Coulter Pine, Pinus coulteri D. Don
Also known as the California Coulter pine, Big-cone pine, Nut pine, and Pitch pine, is native to California. It is a slow growing species, reaching only 20 feet in 20 years. In optimal sites, it can grow as tall as 80 feet with a trunk diameter of 1-3 feet. Root depth is about 40 inches. The bark is grey on young trees, becoming dark purplish-brown or black with thick, scaly, broad ridges. Stiff, blue-green to grey-green needles are 3 bundled and about 10-12 inches long. The cones are the star of this tree. Weighing in at up to 5 pounds each, they are the heaviest pine cones in the world. Growing to 10 inches long, they have thick, woody, narrow and sharp scales that curve up like a claw. Coulter pine cones occur in whorls of 4 and persist (stay on tree) for 5-6 years.
Each contain many large, edible, brown seeds .8 inches in diameter. The crown varies in open and forested sites but typically is dense, broad and rounded. The life span of Coulter Pine is moderate and most reach at least 100 years of age.
Most often found on steep south facing slopes between elevations of 500-7,000 feet, the Coulter pine prefers deep, well-drained, acidic soils. Moisture requirements vary between moist and dry for the soil but it does require 35-60 inches of rain annually and it has a low drought tolerance. Soils tend to be of medium texture, gravelly, or loamy. The minimum temperature for survival is 12°F and needs 220 frost free days. Large trees are resistant to low and moderately severe fires.
Trees of North America- A guide to field identification-a Golden Field Guide from St. Martin's Press © 2002 By C. Frank Brockman p.30
The Encyclopedia of North American Trees by Sam Benvie. Firefly Books Ltd., 2000 Buffalo, NY © 2000 Sam Benvie p.165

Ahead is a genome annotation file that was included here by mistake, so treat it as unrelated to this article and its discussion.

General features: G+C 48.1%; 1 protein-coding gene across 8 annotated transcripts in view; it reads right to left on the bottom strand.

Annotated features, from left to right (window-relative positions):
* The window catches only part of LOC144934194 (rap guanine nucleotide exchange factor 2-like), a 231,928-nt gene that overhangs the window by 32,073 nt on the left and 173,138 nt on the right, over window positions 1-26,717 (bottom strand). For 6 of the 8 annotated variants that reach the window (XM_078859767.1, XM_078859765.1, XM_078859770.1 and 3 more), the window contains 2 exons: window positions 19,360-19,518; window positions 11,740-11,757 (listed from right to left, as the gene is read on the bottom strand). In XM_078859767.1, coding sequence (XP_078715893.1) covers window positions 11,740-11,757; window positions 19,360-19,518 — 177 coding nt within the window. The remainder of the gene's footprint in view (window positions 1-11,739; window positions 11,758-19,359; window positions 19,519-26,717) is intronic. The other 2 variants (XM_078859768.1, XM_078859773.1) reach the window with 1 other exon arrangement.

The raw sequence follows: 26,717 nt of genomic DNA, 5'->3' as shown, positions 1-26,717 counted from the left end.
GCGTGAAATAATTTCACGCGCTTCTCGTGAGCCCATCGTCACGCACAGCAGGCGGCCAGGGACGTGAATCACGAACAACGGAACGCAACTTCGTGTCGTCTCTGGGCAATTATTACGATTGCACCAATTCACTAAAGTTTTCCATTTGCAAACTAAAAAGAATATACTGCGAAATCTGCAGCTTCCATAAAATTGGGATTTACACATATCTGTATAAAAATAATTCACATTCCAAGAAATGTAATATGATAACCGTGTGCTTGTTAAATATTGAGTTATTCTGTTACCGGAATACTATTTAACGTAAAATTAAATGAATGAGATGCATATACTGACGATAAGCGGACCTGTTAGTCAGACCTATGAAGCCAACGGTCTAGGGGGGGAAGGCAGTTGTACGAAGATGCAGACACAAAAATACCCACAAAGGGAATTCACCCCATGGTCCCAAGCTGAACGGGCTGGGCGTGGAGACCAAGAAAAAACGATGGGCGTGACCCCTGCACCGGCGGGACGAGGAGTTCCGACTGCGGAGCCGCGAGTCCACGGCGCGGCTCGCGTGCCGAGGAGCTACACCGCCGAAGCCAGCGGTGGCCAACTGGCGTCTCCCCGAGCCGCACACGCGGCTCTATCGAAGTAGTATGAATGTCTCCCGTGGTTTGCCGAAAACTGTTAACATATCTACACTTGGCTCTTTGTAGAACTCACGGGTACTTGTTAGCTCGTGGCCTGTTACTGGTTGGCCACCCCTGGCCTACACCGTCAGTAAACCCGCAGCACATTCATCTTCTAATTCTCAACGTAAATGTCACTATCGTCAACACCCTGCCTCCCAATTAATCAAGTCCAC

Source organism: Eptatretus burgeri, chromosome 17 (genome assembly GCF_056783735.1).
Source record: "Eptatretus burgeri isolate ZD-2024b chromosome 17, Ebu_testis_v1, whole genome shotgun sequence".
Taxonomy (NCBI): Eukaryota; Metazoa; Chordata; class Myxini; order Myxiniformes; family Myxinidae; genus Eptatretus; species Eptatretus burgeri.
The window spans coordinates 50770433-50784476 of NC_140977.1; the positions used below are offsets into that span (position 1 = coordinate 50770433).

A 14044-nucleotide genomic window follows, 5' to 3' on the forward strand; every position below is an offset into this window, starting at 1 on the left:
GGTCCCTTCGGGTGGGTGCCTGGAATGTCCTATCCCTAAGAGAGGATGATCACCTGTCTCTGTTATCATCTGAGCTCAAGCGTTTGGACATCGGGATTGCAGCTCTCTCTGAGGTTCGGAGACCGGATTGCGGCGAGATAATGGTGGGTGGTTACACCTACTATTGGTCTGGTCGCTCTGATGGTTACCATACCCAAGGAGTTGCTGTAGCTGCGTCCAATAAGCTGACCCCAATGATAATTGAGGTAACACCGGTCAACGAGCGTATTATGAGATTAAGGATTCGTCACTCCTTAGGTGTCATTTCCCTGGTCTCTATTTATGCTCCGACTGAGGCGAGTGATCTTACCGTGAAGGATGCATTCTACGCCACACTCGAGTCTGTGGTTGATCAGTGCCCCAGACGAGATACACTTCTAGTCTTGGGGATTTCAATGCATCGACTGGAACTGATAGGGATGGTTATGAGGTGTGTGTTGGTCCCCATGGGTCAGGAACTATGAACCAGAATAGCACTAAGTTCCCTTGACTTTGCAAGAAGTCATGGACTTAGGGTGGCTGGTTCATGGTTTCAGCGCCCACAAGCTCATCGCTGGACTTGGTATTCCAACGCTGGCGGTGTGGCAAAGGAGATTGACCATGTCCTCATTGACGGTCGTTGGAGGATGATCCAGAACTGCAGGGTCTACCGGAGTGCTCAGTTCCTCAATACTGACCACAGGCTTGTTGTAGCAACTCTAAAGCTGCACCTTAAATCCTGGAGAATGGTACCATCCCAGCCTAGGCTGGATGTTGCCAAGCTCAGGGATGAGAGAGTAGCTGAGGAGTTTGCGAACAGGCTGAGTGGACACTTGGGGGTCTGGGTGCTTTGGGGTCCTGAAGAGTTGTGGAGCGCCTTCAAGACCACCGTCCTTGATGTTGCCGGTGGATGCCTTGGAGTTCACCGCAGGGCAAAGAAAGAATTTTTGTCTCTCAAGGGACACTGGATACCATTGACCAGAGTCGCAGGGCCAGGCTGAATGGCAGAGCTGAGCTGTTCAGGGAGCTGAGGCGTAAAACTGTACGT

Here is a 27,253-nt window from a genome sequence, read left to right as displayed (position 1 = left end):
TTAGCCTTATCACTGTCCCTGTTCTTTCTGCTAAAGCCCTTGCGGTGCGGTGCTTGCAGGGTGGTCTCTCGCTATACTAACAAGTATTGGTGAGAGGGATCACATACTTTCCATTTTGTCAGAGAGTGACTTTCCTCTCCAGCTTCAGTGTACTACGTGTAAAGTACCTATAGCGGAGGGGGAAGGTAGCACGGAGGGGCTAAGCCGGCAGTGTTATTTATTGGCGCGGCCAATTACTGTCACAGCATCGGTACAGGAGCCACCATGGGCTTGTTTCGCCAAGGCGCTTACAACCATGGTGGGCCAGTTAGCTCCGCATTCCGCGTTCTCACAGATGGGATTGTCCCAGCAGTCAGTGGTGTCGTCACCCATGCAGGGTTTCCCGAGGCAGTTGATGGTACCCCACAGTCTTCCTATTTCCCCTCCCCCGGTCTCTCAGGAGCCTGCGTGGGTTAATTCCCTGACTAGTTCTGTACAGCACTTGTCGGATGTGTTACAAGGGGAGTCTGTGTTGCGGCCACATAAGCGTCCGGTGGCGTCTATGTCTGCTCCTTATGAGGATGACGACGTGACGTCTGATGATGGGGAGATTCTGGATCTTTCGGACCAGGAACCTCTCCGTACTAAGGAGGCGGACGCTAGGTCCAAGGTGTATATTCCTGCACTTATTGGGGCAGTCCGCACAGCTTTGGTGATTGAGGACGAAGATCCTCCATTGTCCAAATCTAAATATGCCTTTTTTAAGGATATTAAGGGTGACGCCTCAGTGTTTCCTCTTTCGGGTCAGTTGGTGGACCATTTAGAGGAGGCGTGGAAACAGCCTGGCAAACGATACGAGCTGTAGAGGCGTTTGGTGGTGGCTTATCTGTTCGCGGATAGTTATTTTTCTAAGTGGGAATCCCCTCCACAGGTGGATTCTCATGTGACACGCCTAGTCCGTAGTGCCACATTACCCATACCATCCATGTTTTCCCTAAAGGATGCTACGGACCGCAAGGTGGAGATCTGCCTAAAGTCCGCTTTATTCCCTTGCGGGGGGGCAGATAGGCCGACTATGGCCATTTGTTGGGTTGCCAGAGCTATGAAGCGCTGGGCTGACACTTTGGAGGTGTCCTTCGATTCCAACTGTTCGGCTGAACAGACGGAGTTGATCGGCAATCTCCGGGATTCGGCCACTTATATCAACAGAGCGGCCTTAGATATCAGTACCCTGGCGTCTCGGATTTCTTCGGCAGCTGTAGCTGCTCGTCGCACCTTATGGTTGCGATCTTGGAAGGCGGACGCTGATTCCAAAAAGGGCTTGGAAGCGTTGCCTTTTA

USDA, NRCS. 2011. The PLANTS Database (<http://plants.usda.gov/>, 22 August 2011). National Plant Data Team, Greensboro, NC 27401-4901 USA.
Cope, Amy B. 1993. Pinus coulteri. In: Fire Effects Information System, [Online]. U.S. Department of Agriculture, Forest Service, Rocky Mountain Research Station, Fire Sciences Laboratory (Producer). Available: http://www.fs.fed.us/database/feis/ [2011, August 22].
Photo citation: © 1995 Saint Mary's College of California
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Map courtesty USDA NRCS PLANTS Database
Coulter pines have the heaviest pine cones in the world! Each one can weigh as much as 5 pounds!
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Uses include lumber, nursery products, pulpwood and veneer. Coulter pine also makes an excellent landscape tree through all stages of its life but should be given ample space to grow. It is better suited for recreational areas like parks rather than typical residential settings.
Wild life note- the females of a southern race of Whiteheaded Woodpeckers feed almost exclusively on insects found on the lower trunks and the males eat seeds from the cones.